BALTIMORE (WJZ) — M&T Bank Stadium’s seats will be empty at the start of the 2020 season as the Baltimore Ravens announced Monday they will not host fans due to the coronavirus pandemic.
“After consulting with government officials and public health experts, we will not host fans at M&T Bank Stadium for at least the initial part of the 2020 season,” the team said in a tweet Monday.
Statement from the Baltimore Ravens.
— Baltimore Ravens (@Ravens) August 24, 2020
They said the organization will continue to monitor and adjust accordingly to all developments around the coronavirus pandemic, working in communication with local and state officials.
M&T Bank Great Baltimore Regional President said in a statement Monday afternoon they understand and respect the decision by the Ravens:
“Of course we would prefer an environment where thousands of screaming fans can cheer for the Ravens inside of M&T Bank Stadium. But, unfortunately, that isn’t the case right now, and we understand and respect the decision of the Ravens, elected officials and health experts completely. Meanwhile, M&T will continue to be the official bank of the Baltimore Ravens and work with the organization to adjust and find new ways to partner with the Ravens on marketing and sponsorship opportunities. We look forward to being able to again welcome fans and host customers and friends on Ravens game days, but we also know the health and well-being of our employees, customers, the players and staff, and those who work at M&T Bank Stadium is the top priority.”
Players had been bracing for the expected decision.
“It’s going to be tough without the fans being there,” linebacker Patrick Queen said prior to Monday’s announcement. “That’s what everybody looks forward to is the fans, but you’re still playing football. I’m looking forward to a lot, just being able to come onto an NFL field and play with my team and be able to showcase my talents on the next level.”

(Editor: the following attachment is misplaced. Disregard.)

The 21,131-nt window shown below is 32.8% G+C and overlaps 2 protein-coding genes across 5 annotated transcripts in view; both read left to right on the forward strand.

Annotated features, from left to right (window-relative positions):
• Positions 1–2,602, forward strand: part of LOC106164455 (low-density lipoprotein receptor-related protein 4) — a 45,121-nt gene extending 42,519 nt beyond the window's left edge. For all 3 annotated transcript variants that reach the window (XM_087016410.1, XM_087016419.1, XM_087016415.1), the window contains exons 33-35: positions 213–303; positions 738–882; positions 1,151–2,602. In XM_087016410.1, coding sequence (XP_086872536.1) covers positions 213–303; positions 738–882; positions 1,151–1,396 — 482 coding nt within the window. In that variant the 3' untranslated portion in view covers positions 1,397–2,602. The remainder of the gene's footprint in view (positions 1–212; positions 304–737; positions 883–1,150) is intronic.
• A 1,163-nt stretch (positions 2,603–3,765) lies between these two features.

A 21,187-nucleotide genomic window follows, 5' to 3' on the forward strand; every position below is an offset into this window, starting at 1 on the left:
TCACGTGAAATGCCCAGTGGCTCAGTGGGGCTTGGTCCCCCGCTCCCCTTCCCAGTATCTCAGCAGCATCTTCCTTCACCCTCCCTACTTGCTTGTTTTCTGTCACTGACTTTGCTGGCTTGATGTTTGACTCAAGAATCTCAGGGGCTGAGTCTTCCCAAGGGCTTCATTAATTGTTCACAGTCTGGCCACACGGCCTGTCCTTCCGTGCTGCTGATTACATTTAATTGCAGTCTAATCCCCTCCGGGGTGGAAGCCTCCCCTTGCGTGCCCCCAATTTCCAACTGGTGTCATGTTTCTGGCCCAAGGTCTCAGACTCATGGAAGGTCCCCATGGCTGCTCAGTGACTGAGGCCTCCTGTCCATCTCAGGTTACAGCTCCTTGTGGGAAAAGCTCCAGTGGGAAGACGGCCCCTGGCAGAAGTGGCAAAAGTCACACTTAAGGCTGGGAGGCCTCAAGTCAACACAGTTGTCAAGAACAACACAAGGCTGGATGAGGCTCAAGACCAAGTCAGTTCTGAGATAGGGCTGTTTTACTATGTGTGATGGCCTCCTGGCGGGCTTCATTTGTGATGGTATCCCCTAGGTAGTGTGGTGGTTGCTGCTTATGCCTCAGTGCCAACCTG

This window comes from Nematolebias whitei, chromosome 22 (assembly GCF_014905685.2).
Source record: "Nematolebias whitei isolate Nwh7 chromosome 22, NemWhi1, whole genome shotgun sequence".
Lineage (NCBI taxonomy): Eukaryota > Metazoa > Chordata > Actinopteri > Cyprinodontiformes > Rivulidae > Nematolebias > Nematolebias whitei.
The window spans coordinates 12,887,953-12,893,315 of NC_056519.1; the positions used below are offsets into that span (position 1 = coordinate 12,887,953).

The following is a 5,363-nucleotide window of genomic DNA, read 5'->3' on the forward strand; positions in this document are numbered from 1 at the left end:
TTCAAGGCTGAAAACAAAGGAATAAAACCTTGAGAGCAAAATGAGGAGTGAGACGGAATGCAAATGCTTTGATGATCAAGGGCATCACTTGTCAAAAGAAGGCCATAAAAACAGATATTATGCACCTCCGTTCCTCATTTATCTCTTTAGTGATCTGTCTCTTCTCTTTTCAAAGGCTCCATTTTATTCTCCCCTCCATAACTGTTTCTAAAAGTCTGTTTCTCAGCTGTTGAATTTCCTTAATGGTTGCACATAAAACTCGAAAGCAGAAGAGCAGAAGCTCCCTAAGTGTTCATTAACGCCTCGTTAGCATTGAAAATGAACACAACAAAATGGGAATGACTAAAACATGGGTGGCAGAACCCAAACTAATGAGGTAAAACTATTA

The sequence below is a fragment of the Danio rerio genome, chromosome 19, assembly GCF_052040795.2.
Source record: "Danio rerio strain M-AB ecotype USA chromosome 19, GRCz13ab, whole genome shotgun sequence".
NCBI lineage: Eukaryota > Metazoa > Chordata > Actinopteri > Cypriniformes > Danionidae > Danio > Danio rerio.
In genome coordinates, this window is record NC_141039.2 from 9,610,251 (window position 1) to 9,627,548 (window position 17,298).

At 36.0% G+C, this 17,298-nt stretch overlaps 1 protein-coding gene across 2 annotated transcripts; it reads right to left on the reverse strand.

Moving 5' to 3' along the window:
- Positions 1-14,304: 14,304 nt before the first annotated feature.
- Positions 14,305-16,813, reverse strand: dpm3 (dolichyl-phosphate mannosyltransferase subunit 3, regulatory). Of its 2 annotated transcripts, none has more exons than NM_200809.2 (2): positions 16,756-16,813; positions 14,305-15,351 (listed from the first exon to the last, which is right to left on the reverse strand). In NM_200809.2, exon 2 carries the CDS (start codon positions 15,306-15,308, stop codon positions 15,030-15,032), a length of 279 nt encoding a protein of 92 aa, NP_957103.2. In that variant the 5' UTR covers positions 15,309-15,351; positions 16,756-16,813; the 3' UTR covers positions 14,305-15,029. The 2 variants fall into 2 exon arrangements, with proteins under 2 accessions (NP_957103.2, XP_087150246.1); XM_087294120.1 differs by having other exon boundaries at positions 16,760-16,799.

A number of fans said while they were disappointed with the decision, they believe it’s the right choice to protect players, coaches and the thousands who flock to the stadium for each home game.
“It’s probably a hard decision for the players and for the die-hard fans, but I think it’s probably the safest choice for everyone at this time,” Ravens fan Jamie Levine said.
“For now, it makes sense,” Elaina Bowman added.
Fans realize the decision will also give the season a completely different feel.
“We’ll be watching them at home on our TV as a family,” Levine said.
“We’ll be supporting them from the parking lot or Federal Hill or wherever we can,” fan Gae Smith said.
Karen Henley with Ravens Roost 50 in Baltimore County said without team travel or in-person tailgates, the charitable organization will have a hard time raising money.
“What we really generate money from that lot, we’re not going to make this year at all,” Henley said.
Popular sports hangout spots like Mother’s Federal Hill Grille said it’s now adapting its yearly purple patio tailgate so that fans can come and also be socially distant.
“(We will) make sure that people have as much fun as they would normally have but also make sure that we’re abiding by the rules and regulations,” manager David Pollitt said.